Linebacker Jovan Belcher's uniform hung in his locker inside Arrowhead Stadium, but the moment of silence before Sunday's game was not for him.
It was for victims of domestic violence, for Kassandra Perkins, the girlfriend and of mother of his 3-month-old child.
Belcher shot and killed Perkins Saturday morning at their home before killing himself in front of Kansas City Chiefs general manager Scott Pioli, defensive coordinator Gary Gibbs and head coach Romeo Crennel.
Many have wondered how Crennel could coach a game so soon after seeing tragedy unfold in front of him.
"Our prayers go out to the family of Kassandra Perkins. They are grieving and we send our condolences to that family. Our prayers and condolences go out to the family of Jovan Belcher; they are also grieving," Crennel said. "Our prayers and hopes go out to 3-month-old Zoey, a little girl who will never get to know her mother and father. So, we're grieving for all involved."
The Chiefs played their best game of the year Sunday at Arrowhead after their worst day in franchise history.
Less than 36 hours after Crennel witnessed the suicide of linebacker Jovan Belcher in the parking lot of the Chiefs practice facility, his team beat the Carolina Panthers in a game he and his captains insisted on playing.
"As far as playing the game, I felt that was the best thing for us to do because that's what we do – we are football players, we are football coaches and we play and coach on Sunday. That's why I wanted to play the game. After talking with the captains, they also felt like it was best that we played, if for no other reason, it takes our mind off our misery for a few hours," Crennel said.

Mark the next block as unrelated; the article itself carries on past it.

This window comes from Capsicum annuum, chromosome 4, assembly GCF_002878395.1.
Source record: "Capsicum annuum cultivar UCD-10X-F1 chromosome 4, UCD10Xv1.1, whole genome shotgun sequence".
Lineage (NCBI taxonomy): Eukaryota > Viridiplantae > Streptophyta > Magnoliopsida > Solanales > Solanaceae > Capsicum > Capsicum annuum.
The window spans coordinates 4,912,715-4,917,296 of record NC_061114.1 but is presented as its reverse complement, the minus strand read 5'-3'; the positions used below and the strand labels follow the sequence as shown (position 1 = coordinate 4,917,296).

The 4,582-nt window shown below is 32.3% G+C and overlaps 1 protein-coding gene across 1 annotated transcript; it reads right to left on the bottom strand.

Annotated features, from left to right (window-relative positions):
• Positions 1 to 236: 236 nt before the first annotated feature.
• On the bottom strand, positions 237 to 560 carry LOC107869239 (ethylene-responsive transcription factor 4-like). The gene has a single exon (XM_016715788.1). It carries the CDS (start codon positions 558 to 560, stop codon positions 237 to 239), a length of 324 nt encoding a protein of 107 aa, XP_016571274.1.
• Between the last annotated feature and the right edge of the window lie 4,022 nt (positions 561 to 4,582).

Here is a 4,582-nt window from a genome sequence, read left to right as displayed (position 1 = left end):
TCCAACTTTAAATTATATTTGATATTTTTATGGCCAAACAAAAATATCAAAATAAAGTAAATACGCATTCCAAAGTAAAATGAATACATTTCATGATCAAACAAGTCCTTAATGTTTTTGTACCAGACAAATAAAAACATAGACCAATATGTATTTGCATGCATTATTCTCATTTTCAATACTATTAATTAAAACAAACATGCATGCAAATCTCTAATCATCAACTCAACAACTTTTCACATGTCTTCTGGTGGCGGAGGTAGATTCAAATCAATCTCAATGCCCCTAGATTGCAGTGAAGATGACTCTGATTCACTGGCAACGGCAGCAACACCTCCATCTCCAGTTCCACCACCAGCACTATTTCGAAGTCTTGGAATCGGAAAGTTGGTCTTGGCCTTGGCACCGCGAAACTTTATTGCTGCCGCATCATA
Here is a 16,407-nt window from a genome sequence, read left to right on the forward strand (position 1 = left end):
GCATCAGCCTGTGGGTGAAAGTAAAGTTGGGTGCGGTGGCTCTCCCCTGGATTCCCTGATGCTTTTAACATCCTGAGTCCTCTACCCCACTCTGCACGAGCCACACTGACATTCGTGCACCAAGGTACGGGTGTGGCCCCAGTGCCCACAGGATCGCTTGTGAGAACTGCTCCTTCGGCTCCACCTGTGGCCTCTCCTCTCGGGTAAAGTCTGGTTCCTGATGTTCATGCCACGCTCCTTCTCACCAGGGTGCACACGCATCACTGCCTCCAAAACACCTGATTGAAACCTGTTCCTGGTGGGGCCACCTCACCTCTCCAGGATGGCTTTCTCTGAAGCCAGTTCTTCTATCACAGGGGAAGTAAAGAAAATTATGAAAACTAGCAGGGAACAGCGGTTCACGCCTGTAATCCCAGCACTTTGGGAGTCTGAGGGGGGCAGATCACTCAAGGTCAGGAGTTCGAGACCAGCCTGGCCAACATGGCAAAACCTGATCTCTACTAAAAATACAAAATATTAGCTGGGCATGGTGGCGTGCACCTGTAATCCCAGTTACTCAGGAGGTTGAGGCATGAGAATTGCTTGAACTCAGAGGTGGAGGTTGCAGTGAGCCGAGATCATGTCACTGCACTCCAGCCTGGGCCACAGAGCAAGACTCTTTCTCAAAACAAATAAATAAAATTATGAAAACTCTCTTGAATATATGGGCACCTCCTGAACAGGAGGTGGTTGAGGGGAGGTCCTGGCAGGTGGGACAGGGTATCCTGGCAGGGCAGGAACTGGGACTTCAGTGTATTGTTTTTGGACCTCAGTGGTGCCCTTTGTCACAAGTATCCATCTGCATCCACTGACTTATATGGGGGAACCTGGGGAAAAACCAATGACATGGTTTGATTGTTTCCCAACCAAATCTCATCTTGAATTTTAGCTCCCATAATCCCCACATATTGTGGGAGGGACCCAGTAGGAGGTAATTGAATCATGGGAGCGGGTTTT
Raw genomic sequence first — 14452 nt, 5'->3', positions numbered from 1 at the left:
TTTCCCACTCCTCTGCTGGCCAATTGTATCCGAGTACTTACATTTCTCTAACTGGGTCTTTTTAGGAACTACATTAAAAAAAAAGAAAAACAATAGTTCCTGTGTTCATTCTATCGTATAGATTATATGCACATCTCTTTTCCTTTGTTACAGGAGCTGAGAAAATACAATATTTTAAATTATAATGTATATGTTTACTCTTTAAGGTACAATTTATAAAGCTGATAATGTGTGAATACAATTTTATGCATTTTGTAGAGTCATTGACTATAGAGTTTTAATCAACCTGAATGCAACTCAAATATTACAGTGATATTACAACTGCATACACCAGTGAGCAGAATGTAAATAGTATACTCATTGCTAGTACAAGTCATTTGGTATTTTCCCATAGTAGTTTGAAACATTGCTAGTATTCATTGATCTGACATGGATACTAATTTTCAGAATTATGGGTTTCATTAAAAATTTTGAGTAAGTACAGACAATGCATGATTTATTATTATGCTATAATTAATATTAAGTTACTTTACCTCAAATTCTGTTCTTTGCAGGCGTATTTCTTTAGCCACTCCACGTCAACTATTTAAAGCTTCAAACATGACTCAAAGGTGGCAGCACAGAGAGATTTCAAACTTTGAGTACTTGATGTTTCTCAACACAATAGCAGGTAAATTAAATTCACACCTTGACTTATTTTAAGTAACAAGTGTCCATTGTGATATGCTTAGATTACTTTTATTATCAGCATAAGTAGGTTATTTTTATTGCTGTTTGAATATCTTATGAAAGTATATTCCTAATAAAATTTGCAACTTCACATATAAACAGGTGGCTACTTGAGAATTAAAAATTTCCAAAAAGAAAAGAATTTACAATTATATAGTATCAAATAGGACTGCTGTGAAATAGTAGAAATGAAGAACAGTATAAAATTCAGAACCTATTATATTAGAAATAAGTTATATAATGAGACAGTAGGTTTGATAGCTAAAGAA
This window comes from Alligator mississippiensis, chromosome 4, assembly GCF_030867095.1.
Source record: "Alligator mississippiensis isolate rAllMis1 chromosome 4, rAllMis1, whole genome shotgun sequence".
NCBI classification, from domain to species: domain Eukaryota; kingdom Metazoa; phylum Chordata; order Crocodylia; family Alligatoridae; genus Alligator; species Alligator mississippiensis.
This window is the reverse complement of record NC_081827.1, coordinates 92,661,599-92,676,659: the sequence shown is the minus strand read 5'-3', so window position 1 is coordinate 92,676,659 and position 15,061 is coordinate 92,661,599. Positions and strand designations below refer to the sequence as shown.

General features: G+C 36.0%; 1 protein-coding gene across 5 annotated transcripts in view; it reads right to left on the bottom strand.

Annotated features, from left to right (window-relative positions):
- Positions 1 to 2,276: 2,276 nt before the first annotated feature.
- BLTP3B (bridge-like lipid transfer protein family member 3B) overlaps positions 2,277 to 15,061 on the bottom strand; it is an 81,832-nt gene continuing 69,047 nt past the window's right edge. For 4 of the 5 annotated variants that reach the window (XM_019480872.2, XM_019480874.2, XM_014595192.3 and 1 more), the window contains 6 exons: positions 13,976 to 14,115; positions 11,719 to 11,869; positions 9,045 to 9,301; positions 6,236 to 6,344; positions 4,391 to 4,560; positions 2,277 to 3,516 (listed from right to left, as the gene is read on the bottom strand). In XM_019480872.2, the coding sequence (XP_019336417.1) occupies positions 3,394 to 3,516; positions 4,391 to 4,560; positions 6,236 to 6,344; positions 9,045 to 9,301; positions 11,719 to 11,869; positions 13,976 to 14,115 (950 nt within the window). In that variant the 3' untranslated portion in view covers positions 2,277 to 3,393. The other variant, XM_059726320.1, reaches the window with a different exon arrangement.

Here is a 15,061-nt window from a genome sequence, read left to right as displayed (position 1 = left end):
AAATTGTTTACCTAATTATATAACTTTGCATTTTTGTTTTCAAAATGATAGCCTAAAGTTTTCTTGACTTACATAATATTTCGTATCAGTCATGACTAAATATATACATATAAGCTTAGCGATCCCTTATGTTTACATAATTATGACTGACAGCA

Crennel chose not to answer any questions about what he saw Saturday.
"I think you will understand that and, hopefully, you will respect my wishes on that, because it wasn't a pretty sight, so I'm choosing not to talk about it," he said.
Crennel said the experience will probably change him, but he is not changing.
"I'm the same guy every day; that's been one of my qualities, being the same guy every day. The thing that we have to understand, when any person has an issue or has problems, if they're not totally honest with you about their issues or their problems, you cannot give them the correct help," he said.
Crennel believes people have to be honest about what problems they have, and how they perceive them and know people perceive things differently.
"The thing that helped me the most was talking to them yesterday morning and telling them about the circumstance. We were all able to lean on each other a little bit and let a little bit out. By letting a little bit out, that helped us all get through what we had to get through," he said.
The basic plan, Crennel said, was for the team to rely on each other, to rely their our family and friends, and to rely on their faith because that is what will get them through.
"We know there are going to be funerals. We're going to have to deal with and those kinds of things, so it's not over yet. It might not be over for a long time for some of the guys," he said.
Crennel gathered his players in locker room after the game Sunday and left them with one final message.
"Without each other, we would have never been able to get it done. So keep fighting for each other," he said joining hands in solidarity with his team.
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